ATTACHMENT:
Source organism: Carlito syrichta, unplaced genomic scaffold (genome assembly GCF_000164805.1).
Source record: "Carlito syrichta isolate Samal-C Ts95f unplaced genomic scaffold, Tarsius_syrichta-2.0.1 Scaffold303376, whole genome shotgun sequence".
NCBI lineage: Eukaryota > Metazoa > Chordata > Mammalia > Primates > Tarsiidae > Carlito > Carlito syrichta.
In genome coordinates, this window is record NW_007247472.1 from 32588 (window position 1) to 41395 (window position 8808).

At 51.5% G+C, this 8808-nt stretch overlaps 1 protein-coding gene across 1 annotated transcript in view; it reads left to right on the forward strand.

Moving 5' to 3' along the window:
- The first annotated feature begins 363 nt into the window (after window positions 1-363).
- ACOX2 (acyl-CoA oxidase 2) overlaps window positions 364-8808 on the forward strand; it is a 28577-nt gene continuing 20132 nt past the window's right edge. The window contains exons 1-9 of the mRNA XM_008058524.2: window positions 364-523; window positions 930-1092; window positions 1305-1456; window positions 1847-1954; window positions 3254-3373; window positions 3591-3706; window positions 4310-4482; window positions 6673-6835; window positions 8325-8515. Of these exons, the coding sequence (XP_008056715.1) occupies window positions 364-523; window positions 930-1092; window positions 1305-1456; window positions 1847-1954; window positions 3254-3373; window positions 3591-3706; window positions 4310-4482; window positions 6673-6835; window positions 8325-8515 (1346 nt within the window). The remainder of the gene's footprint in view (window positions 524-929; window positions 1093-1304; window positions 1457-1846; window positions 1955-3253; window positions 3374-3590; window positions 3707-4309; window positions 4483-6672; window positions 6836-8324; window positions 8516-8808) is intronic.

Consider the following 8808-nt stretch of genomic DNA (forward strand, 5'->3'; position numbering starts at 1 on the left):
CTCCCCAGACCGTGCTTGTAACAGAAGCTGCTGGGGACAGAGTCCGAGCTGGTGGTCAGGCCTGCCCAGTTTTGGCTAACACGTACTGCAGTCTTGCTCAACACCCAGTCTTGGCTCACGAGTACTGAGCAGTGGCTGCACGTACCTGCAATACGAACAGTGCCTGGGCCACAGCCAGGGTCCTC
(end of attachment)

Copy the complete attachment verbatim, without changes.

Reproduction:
Source organism: Carlito syrichta, unplaced genomic scaffold (genome assembly GCF_000164805.1).
Source record: "Carlito syrichta isolate Samal-C Ts95f unplaced genomic scaffold, Tarsius_syrichta-2.0.1 Scaffold303376, whole genome shotgun sequence".
NCBI lineage: Eukaryota > Metazoa > Chordata > Mammalia > Primates > Tarsiidae > Carlito > Carlito syrichta.
In genome coordinates, this window is record NW_007247472.1 from 32588 (window position 1) to 41395 (window position 8808).

At 51.5% G+C, this 8808-nt stretch overlaps 1 protein-coding gene across 1 annotated transcript in view; it reads left to right on the forward strand.

Moving 5' to 3' along the window:
- The first annotated feature begins 363 nt into the window (after window positions 1-363).
- ACOX2 (acyl-CoA oxidase 2) overlaps window positions 364-8808 on the forward strand; it is a 28577-nt gene continuing 20132 nt past the window's right edge. The window contains exons 1-9 of the mRNA XM_008058524.2: window positions 364-523; window positions 930-1092; window positions 1305-1456; window positions 1847-1954; window positions 3254-3373; window positions 3591-3706; window positions 4310-4482; window positions 6673-6835; window positions 8325-8515. Of these exons, the coding sequence (XP_008056715.1) occupies window positions 364-523; window positions 930-1092; window positions 1305-1456; window positions 1847-1954; window positions 3254-3373; window positions 3591-3706; window positions 4310-4482; window positions 6673-6835; window positions 8325-8515 (1346 nt within the window). The remainder of the gene's footprint in view (window positions 524-929; window positions 1093-1304; window positions 1457-1846; window positions 1955-3253; window positions 3374-3590; window positions 3707-4309; window positions 4483-6672; window positions 6836-8324; window positions 8516-8808) is intronic.

Consider the following 8808-nt stretch of genomic DNA (forward strand, 5'->3'; position numbering starts at 1 on the left):
CTCCCCAGACCGTGCTTGTAACAGAAGCTGCTGGGGACAGAGTCCGAGCTGGTGGTCAGGCCTGCCCAGTTTTGGCTAACACGTACTGCAGTCTTGCTCAACACCCAGTCTTGGCTCACGAGTACTGAGCAGTGGCTGCACGTACCTGCAATACGAACAGTGCCTGGGCCACAGCCAGGGTCCTC